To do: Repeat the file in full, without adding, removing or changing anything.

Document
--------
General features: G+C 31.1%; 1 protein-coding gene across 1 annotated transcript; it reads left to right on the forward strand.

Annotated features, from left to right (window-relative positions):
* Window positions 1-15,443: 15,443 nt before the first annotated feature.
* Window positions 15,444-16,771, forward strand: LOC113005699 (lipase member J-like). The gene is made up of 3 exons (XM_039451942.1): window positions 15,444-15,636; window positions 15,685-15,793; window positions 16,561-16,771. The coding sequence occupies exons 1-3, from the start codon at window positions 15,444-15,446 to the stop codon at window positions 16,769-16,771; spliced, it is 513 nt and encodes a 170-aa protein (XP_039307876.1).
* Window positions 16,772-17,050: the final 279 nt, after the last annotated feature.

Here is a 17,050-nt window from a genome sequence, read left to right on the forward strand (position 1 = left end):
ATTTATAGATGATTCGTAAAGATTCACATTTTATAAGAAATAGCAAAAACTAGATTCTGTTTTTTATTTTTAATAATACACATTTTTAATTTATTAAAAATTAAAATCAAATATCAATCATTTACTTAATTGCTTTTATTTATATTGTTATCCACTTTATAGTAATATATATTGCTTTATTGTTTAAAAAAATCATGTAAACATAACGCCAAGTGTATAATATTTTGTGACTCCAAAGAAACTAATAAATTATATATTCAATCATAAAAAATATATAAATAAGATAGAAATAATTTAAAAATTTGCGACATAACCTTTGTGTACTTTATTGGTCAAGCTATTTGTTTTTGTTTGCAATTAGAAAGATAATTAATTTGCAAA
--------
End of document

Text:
General features: G+C 31.1%; 1 protein-coding gene across 1 annotated transcript; it reads left to right on the forward strand.

Annotated features, from left to right (window-relative positions):
* Window positions 1-15,443: 15,443 nt before the first annotated feature.
* Window positions 15,444-16,771, forward strand: LOC113005699 (lipase member J-like). The gene is made up of 3 exons (XM_039451942.1): window positions 15,444-15,636; window positions 15,685-15,793; window positions 16,561-16,771. The coding sequence occupies exons 1-3, from the start codon at window positions 15,444-15,446 to the stop codon at window positions 16,769-16,771; spliced, it is 513 nt and encodes a 170-aa protein (XP_039307876.1).
* Window positions 16,772-17,050: the final 279 nt, after the last annotated feature.

Here is a 17,050-nt window from a genome sequence, read left to right on the forward strand (position 1 = left end):
ATTTATAGATGATTCGTAAAGATTCACATTTTATAAGAAATAGCAAAAACTAGATTCTGTTTTTTATTTTTAATAATACACATTTTTAATTTATTAAAAATTAAAATCAAATATCAATCATTTACTTAATTGCTTTTATTTATATTGTTATCCACTTTATAGTAATATATATTGCTTTATTGTTTAAAAAAATCATGTAAACATAACGCCAAGTGTATAATATTTTGTGACTCCAAAGAAACTAATAAATTATATATTCAATCATAAAAAATATATAAATAAGATAGAAATAATTTAAAAATTTGCGACATAACCTTTGTGTACTTTATTGGTCAAGCTATTTGTTTTTGTTTGCAATTAGAAAGATAATTAATTTGCAAA